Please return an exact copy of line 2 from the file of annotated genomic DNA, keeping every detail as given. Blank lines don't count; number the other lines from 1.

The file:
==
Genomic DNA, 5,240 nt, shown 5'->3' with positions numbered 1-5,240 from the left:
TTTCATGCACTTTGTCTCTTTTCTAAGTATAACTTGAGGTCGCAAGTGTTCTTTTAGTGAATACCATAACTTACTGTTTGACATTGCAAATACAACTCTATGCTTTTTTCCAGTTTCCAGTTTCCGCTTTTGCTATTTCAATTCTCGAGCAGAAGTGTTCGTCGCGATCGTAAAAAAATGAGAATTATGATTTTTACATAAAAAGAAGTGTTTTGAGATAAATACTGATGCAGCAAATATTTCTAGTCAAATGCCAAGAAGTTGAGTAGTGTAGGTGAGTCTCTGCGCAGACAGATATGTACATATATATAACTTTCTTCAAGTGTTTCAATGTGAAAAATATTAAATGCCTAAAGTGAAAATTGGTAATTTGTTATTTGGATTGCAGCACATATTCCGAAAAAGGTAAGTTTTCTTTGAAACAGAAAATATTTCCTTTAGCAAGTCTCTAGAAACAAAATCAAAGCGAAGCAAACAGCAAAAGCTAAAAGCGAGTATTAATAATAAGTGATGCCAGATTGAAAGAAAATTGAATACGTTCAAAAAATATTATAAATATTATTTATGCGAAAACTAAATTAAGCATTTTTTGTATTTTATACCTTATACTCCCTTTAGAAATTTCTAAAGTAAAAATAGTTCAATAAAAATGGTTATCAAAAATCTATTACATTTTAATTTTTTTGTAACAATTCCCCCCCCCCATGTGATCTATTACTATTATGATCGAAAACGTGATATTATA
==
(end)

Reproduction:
TTTCATGCACTTTGTCTCTTTTCTAAGTATAACTTGAGGTCGCAAGTGTTCTTTTAGTGAATACCATAACTTACTGTTTGACATTGCAAATACAACTCTATGCTTTTTTCCAGTTTCCAGTTTCCGCTTTTGCTATTTCAATTCTCGAGCAGAAGTGTTCGTCGCGATCGTAAAAAAATGAGAATTATGATTTTTACATAAAAAGAAGTGTTTTGAGATAAATACTGATGCAGCAAATATTTCTAGTCAAATGCCAAGAAGTTGAGTAGTGTAGGTGAGTCTCTGCGCAGACAGATATGTACATATATATAACTTTCTTCAAGTGTTTCAATGTGAAAAATATTAAATGCCTAAAGTGAAAATTGGTAATTTGTTATTTGGATTGCAGCACATATTCCGAAAAAGGTAAGTTTTCTTTGAAACAGAAAATATTTCCTTTAGCAAGTCTCTAGAAACAAAATCAAAGCGAAGCAAACAGCAAAAGCTAAAAGCGAGTATTAATAATAAGTGATGCCAGATTGAAAGAAAATTGAATACGTTCAAAAAATATTATAAATATTATTTATGCGAAAACTAAATTAAGCATTTTTTGTATTTTATACCTTATACTCCCTTTAGAAATTTCTAAAGTAAAAATAGTTCAATAAAAATGGTTATCAAAAATCTATTACATTTTAATTTTTTTGTAACAATTCCCCCCCCCCATGTGATCTATTACTATTATGATCGAAAACGTGATATTATA